Where the Guardian Rests
It is 589. A group of intruders raid a farm, intent on plundering the harvest; its occupants are all killed, except a young woman and her baby. Eldred, the leader, is forced to adopt the child. When the boy discovers his true identity, there is a family quarrel, followed by turmoil at the farm, and he pursues his adopted family's enemies. A story from the Lost Century of the Dark Ages. More
It is 589. A group of intruders raid a farm, intent on plundering the harvest; all its occupants are killed, apart from a young woman and her baby. Eldred, the Saxon leader, finds himself manipulated into adopting the child. When the boy discovers his true identity, there is a family quarrel, followed by a terrible turmoil at the farm, and he travels north in pursuit of four brothers, his adopted family's enemies; before he can confront them, however, he has to face his own destiny - one foretold a generation before, from a prophesy that had been hopelessly misunderstood. Will he avenge his family? Or will other powers, far greater, seek to use him for their own grand designs?
This is a story from the Lost Century of the Dark Ages: The second in a series encompassing England through the years 550 - 669, from the Second Foundation of the Great House at Glastonbury to the coming of Hadrian the African with Theodore of Tarsus.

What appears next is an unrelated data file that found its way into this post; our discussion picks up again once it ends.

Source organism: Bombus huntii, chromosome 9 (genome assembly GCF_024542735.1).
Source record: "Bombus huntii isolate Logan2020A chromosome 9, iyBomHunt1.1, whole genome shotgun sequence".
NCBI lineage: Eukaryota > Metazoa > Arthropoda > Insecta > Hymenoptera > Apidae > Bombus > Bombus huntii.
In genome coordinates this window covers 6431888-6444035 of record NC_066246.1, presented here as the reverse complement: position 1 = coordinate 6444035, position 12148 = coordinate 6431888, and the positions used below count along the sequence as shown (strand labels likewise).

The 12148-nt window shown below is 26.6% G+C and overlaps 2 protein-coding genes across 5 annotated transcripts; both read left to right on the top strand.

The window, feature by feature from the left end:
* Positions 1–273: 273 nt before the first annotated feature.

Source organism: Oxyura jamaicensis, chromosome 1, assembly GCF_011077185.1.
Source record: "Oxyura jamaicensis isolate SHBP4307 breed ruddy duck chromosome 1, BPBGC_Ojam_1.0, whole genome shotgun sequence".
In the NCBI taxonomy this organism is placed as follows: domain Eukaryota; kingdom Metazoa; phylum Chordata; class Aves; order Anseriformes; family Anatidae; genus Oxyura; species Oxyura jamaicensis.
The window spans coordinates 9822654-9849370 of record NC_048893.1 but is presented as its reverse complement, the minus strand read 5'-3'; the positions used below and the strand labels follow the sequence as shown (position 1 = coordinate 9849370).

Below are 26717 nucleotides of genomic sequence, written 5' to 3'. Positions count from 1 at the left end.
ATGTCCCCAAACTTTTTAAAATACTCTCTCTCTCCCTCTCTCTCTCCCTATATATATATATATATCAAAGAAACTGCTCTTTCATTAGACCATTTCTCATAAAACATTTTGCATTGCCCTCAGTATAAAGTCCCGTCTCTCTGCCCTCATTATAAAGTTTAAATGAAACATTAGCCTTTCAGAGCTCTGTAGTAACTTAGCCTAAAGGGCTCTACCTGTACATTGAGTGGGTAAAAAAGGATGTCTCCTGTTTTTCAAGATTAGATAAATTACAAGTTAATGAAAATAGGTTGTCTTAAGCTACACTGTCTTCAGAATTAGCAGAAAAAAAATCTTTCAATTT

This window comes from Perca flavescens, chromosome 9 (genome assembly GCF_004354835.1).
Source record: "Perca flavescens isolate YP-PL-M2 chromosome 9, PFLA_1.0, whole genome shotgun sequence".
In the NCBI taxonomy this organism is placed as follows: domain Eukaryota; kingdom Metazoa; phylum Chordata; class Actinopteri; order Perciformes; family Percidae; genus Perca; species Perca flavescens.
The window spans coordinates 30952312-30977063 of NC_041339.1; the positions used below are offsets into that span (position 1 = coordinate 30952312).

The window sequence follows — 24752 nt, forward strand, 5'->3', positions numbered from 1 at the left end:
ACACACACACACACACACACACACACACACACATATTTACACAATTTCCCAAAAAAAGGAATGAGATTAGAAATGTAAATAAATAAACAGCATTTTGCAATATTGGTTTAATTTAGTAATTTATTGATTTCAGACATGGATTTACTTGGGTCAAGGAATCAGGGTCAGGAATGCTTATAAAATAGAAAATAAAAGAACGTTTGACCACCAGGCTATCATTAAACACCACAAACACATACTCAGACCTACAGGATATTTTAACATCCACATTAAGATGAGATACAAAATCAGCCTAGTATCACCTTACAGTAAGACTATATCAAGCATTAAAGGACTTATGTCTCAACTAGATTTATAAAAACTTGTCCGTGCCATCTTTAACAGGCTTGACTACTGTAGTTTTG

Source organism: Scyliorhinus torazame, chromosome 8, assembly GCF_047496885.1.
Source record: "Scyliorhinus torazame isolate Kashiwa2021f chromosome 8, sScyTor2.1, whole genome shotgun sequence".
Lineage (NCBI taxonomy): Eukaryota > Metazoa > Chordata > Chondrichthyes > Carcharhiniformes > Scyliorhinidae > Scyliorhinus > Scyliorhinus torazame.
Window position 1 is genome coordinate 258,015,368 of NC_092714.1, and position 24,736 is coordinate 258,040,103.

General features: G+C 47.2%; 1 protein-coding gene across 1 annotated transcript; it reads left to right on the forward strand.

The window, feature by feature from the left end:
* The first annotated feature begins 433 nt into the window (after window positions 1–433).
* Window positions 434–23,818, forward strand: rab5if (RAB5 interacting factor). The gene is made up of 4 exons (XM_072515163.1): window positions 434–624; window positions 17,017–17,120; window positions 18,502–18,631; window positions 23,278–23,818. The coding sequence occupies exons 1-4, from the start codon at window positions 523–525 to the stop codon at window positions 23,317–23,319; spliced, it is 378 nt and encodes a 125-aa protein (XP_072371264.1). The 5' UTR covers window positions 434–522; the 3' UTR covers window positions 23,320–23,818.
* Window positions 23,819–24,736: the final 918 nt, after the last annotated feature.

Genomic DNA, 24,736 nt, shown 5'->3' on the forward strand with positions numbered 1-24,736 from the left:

They rode over to the villa, and left their horses in the courtyard. She had seen several buildings somewhat similar to this, but had never been up close to one. There was something awesome and forbidding about the place, and she looked uneasily at Edmund. He gave her a reassuring look, and walked forwards. She followed him into the courtyard, brushing past the obstinate, overgrown weeds that the frosts had not killed.
She thought she could hear voices, and touched her husband’s sleeve; the only noise now was of the wind rushing gently round the enclosed space. Then she heard the voices again.
Edmund returned her glance. That time, he had heard them too. He quietly unsheathed his sword, and took her hand. Together they walked slowly into what she took to be a reception chamber.
A cold feeling of terror entered her. Shivering slightly, she looked round nervously at the empty walls and the faded mosaic floor, caked with filth and the accumulation of neglect. She had no business here, she told herself. She had been forbidden near such places by her father, and she now sensed danger lurking everywhere round her. She squeezed Edmund’s hand. He must be careful. Her nostrils flared and her throat became dry as they stalked round together.
The voices reached their ears again. The sounds came from a room off one of the corridors to one side of the chamber where they stood. Edmund moved forward, and Inga followed closely behind. One of the voices was a man’s, she could discern; the other was quieter and less clear.
As they drew nearer the source, Edmund and Inga exchanged glances again as, simultaneously, they recognised the second voice.